Munich: The Heart Of Bavaria

J.M. Towers

A vibrant city that attracts visitors for the warmth and lively spirit of its residents.

Bavaria is Germany’s largest federal state, and a favorite source of joy and pride for many natives—in fact, 3 out of 4 Germans would love to live there. Not surprising, since it is one of the most beautiful and prosperous regions in Europe. Furthermore, Bavaria represents the quintessential German essence for many foreigners who fall in love with its enchanting atmosphere. It is interesting to note that Bavaria has had, since time immemorial, its own regional personality and culture: it is a Catholic region in predominantly Protestant Central Europe, quite conservative and maintains a political structure that, at times, differs, radically, from the rest of Germany.


Munich, a city of 1.3 million inhabitants is the capital of Bavaria. It is Germany’s third largest city, after Berlin and Hamburg; there is much to see in this bustling metropolis, established over 850 years ago. The welcoming German spirit is evident in their appreciation of outdoor living, a peculiar trait in Munich, despite the intense cold that pervades much of the year given its proximity to the majestic Alps.

Munich offers an interesting social and cultural life for its citizens as well as the many tourists who visit its historic center, strolling along spacious green areas, visiting monuments and museums, tasting the traditional weisswurst, a white sausage, which is usually accompanied by a savory bagel called bretzel, or drinking a large, refreshing beer in one of the amazing breweries that abound in the city. Some travelers have dared to call Munich “the northernmost Italian city.”

There are many beautiful areas to visit while in Munich, beginning with Marienplatz square, which marks the heart of the city. A silent witness to major events, the emblematic square, was originally a street market. Tourists and residents still flock to its beautiful buildings, especially the elegant Peterskirche Frauenkirche, the oldest church in the city. During the Christmas holidays, a wonderful time to visit Munich, the square holds a lovely Christmas market, and nearby a skating ice rink is installed outdoors, with booths where one can enjoy the famous mulled wine that warms soul and body during these very cold days.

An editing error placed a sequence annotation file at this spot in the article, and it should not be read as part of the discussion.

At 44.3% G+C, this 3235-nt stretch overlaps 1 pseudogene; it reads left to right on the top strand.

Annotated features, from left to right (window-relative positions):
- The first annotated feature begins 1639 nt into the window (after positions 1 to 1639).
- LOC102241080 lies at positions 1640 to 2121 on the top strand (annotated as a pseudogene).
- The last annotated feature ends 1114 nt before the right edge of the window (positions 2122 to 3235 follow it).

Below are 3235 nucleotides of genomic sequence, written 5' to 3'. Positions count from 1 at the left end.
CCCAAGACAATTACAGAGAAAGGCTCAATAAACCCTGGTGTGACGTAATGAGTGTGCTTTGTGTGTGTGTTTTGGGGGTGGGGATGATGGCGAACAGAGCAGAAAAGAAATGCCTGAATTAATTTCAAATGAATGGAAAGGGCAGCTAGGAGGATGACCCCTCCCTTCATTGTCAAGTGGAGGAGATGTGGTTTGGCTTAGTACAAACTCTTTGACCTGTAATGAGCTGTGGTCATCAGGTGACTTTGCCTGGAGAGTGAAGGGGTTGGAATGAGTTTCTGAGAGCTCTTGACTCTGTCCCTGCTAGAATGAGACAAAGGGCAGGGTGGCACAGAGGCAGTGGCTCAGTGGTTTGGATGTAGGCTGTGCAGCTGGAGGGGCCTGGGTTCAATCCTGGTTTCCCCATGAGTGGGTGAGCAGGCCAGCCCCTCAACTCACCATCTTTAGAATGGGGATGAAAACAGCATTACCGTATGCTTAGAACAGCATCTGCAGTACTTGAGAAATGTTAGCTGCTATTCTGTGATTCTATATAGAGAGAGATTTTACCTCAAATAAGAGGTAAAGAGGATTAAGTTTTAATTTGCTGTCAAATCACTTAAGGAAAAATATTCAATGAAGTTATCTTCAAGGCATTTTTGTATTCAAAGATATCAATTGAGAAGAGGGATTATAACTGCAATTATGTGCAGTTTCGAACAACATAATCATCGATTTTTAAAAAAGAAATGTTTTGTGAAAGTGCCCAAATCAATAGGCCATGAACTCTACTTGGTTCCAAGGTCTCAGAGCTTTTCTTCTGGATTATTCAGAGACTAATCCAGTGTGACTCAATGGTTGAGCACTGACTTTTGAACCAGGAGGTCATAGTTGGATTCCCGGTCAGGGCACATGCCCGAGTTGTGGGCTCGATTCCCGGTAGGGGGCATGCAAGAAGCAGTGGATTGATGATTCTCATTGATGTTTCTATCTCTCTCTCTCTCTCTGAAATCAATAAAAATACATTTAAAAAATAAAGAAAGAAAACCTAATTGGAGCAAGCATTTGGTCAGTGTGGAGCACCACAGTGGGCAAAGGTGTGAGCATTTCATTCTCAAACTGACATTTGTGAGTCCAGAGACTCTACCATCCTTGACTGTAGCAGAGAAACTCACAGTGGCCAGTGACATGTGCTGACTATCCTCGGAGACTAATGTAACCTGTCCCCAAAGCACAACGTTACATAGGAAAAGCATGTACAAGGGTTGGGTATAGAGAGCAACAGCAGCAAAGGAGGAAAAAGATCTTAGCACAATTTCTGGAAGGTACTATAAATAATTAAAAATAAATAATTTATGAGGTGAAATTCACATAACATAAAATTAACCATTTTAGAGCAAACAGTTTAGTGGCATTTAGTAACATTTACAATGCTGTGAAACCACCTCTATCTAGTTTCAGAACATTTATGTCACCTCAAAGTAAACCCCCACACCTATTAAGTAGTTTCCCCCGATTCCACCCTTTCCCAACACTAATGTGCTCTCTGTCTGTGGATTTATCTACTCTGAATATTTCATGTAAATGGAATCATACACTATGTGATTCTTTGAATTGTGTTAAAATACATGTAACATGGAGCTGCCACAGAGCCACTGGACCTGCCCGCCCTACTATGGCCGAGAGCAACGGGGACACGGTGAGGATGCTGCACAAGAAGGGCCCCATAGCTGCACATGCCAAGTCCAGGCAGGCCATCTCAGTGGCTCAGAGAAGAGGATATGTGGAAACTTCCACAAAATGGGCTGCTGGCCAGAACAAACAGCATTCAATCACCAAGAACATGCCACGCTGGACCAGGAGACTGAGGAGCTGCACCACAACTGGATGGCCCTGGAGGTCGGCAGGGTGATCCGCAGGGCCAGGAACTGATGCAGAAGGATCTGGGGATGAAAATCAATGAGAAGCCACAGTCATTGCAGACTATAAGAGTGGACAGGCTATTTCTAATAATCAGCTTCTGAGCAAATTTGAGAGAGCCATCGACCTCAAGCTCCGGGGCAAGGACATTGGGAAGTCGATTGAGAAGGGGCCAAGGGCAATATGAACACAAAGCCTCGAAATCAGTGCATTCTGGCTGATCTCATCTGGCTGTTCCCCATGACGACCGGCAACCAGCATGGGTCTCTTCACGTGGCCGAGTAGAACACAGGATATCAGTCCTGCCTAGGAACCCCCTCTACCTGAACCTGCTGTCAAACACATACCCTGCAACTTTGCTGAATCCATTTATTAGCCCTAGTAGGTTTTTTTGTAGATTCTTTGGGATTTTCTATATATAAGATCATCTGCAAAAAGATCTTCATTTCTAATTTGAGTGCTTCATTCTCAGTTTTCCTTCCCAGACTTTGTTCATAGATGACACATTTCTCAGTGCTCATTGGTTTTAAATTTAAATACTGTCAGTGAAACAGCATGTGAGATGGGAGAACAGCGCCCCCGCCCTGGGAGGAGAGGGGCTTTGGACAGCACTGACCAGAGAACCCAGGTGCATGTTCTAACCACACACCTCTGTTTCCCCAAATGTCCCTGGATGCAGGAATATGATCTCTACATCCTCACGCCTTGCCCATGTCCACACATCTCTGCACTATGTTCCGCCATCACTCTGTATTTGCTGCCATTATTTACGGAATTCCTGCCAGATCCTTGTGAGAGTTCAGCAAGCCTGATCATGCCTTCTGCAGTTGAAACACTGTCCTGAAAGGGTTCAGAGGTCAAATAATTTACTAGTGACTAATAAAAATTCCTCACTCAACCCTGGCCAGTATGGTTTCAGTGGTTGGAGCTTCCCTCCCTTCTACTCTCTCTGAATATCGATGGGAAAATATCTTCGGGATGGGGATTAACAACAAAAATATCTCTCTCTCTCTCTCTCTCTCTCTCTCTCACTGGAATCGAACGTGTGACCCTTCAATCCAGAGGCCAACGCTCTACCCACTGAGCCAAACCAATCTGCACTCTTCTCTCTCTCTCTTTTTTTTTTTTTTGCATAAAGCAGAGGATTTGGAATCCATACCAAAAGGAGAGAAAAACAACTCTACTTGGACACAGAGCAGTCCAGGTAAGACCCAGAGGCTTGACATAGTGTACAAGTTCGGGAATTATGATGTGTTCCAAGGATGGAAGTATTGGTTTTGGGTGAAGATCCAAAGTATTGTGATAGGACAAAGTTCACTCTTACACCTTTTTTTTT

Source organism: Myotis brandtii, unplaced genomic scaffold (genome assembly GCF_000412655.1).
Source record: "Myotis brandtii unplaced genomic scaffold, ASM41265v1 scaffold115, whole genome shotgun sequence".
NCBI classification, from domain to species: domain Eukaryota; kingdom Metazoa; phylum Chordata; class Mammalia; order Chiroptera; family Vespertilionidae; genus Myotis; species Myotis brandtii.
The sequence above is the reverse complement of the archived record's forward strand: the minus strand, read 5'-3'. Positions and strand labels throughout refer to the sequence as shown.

Nearby you will find Augustinerbräu, the city’s oldest brewery founded by the Order of Saint Augustine, which is already mentioned in documents produced in 1328. Its spacious hall is representative of Munich’s restaurants prior to World War One. Other important meeting points are the New Town Hall (Neues Rathaus), a portentous 19th century building whose facade is decorated with sculptures that recall historical events and Bavarian legends, and its tower, crowned by the Münchner Kindl (Munich child), an enduring symbol of the city. Throughout the day, the famous clock sounds its 43 bells while mechanical sculptures of beer coopers dance and celebrate the end of the plague that devastated the city in the 14th century.

The two main shopping streets are Neuhauser Strasse and Kaufinger Strasse, two consecutive boulevards that connect most of the luxury department stores and fashion boutiques, which end in Marienplatz. There are charming craft and souvenir shops around the square where tourist can buy the iconic beer mugs or the traditional Bavarian costumes, which are still proudly worn by the people of Munich during special holidays. Before leaving the square, we should take some time to view the Mariensäule (the column of Holy Mary), carved in the 17th century by Hubert Gerhard and the Fischbrunnen, a medieval fountain where traders kept their fish alive for sale. A few meters from Marienplatz we will find the Frauenkirche, the Cathedral of Our Lady, a stunning Gothic building, whose green domes tower over the entire the city.